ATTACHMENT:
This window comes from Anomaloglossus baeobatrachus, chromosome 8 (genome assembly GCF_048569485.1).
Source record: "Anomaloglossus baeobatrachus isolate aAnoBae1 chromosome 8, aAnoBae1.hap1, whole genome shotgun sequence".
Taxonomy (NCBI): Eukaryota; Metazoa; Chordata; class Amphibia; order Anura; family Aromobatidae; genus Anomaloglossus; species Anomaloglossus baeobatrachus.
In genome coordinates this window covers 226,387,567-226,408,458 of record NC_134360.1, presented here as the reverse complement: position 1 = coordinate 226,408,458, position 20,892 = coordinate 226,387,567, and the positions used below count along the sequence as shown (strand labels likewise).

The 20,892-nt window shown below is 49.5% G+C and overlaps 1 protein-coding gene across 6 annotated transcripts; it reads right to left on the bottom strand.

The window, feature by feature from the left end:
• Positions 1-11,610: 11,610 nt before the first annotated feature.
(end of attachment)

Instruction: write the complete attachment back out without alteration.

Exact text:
This window comes from Anomaloglossus baeobatrachus, chromosome 8 (genome assembly GCF_048569485.1).
Source record: "Anomaloglossus baeobatrachus isolate aAnoBae1 chromosome 8, aAnoBae1.hap1, whole genome shotgun sequence".
Taxonomy (NCBI): Eukaryota; Metazoa; Chordata; class Amphibia; order Anura; family Aromobatidae; genus Anomaloglossus; species Anomaloglossus baeobatrachus.
In genome coordinates this window covers 226,387,567-226,408,458 of record NC_134360.1, presented here as the reverse complement: position 1 = coordinate 226,408,458, position 20,892 = coordinate 226,387,567, and the positions used below count along the sequence as shown (strand labels likewise).

The 20,892-nt window shown below is 49.5% G+C and overlaps 1 protein-coding gene across 6 annotated transcripts; it reads right to left on the bottom strand.

The window, feature by feature from the left end:
• Positions 1-11,610: 11,610 nt before the first annotated feature.